Having been home schooled in Africa all of her life, Cady (Lohan) enters the jungles of secondary education in Chicago. Cady learns that high school has a similar food chain as the wild kingdom: the nerds help the jocks with their homework assignments, the outcasts make fun of the "in-crowd" and school teachers have their own traumas. Cady is seen as a math protégé to the Math Teacher (Tina Fey, who also wrote the screen play) who would like her to join Mathletes, a math club. Cady is warned by her outcast friends about the social suicide this would cause, but allow Cady to spy on the Plastics. The Plastics are a clique of 3 girls who rule the social fabric of the school.
Unlike the open warfare of the jungle, Cady learns about the sneaky back stabbing ways of high school girls. Feelings are hurt and Cady eventually learns a lesson about lying to herself. Hmm...didn't Lohan's character learn that lesson in her last movie, "Confessions of a Teenaged Drama Queen?"
"Means Girls" is funny at times, but suffers from superficiality. There are incest jokes that seem to be a staple in teen comedy nowadays. For a silly plot twist, a bus hits a character. This comedic action appears insensitive if you happened to have witnessed such an event at Deerfield Beach Middle School in 1975. Of course there is the public confession to conclude prom night and everybody lives happier ever after, despite their meanness.
Chronic meanness is survival for the 40 year old women of Quentin Taratino's 4 and 1/2 hour epic, "Kill Bill." "Kill Bill Volume 2" picks up where "Kill Bill Volume 1" left off. Bill (David Carradine) ambushes a Bride (Thurman) at her wedding. The Bride seeks revenge with her specially crafted Honso sword and the body count grows. On her road to retribution, The Bride engages in ponderous dialogue about trivial topics with her enemies.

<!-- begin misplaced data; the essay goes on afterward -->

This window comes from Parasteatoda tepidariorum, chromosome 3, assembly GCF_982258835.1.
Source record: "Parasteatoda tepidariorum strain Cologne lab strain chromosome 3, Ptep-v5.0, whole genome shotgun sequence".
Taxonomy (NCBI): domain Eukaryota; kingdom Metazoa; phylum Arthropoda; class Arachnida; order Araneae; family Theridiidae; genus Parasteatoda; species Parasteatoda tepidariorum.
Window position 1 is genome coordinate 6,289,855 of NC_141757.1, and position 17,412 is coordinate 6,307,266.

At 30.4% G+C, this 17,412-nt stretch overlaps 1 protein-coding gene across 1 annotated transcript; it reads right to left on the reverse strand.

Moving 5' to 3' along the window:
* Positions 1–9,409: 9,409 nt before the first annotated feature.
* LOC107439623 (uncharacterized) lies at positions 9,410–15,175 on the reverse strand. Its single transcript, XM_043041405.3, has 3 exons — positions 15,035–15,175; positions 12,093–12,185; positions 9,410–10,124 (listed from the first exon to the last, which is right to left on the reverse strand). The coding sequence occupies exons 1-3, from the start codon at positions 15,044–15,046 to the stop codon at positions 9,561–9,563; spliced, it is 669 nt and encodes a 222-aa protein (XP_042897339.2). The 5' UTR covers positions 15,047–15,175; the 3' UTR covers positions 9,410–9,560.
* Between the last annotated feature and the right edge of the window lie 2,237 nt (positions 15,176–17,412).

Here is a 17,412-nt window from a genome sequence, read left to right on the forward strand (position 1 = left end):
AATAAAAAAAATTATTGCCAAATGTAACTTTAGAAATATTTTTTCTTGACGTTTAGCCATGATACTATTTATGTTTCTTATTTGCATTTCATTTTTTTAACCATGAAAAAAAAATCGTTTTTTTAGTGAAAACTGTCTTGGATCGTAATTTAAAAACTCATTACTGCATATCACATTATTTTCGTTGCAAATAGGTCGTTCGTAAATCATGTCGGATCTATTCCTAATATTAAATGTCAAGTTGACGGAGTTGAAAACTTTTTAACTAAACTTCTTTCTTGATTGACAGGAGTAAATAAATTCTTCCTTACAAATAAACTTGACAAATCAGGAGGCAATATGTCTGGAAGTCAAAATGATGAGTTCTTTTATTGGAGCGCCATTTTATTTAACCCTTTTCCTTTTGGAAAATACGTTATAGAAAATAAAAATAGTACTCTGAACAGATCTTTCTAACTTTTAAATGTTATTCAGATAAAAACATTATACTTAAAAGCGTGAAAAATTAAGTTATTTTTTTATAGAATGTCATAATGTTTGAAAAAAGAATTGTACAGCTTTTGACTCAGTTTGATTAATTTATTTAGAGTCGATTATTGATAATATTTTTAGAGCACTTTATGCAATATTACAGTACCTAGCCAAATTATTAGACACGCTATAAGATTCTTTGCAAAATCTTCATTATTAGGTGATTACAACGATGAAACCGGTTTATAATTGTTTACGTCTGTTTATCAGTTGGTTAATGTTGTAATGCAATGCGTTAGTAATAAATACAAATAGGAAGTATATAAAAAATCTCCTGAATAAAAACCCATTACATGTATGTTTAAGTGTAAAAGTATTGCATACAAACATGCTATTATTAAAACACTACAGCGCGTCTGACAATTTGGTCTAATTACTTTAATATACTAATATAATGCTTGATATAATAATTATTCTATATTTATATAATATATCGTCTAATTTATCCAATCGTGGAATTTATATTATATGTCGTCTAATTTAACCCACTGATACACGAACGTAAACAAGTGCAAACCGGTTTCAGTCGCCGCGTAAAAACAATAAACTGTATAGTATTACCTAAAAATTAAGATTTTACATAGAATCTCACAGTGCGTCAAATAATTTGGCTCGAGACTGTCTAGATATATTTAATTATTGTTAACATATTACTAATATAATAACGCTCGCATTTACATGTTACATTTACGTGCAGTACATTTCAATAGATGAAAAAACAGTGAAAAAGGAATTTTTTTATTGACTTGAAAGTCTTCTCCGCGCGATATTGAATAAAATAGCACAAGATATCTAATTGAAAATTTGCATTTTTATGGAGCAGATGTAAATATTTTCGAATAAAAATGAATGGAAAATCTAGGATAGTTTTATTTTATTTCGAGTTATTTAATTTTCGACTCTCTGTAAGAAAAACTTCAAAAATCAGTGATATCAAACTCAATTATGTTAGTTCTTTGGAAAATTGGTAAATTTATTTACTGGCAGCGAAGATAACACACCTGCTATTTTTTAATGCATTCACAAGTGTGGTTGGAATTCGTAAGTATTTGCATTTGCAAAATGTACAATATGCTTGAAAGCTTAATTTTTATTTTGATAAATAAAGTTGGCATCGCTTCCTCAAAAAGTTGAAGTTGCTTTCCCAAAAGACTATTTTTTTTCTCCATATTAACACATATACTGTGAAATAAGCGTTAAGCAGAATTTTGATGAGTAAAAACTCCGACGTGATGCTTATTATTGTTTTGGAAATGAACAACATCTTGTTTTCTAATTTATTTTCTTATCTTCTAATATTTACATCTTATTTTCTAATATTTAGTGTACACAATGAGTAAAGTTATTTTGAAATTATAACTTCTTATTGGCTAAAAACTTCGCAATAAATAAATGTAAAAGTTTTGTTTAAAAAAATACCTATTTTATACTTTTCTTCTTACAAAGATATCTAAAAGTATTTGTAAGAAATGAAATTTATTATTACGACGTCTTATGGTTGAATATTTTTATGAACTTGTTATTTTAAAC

With manic energy, artistic shot composition multiple references to pop culture, Taratino's cinematic traits are evident and he is still the mainstream critic's darling. The writer/director makes violent movies that are considered art. The gargantuan battle between Daryl Hannah and Uma Thurman ends on a sadistically clever note. Hannah's reaction echoes her death scene from 1982's "Blade Runner." Yet, did the tale of "Kill Bill" need to stretch out to two movies? Sadly being cool seems to be more important than being long winded.
While being regularly displayed on fashion magazine covers, Jennifer Garner tapped into her inner goofiness in "13 going on 30." There is not a pratfall that she doesn't take or an outdated dance move she won't attempt. Garner portrays the 30 year old version of a frustrated 13-year-old girl. The 13 year old girl wishes she were older and cool. The girl opens her eyes and discovers that she is a fashion mogul at her favorite magazine. While retaining her inner adolescent, Garner learns that her childish dreams are detracting from her enjoyment of reality.
"13 Going on 30" starts off strong and then fades, much like Mel Gibson's "What Women Want." After some early belly laughs, the film loses momentum like "Peggy Sue Got Married." The film is nonetheless redeemed by the performances of Garner and Andy (The Lord of the Rings"" Gollum) Serkis as a Magazine Editor suffering from hypertension.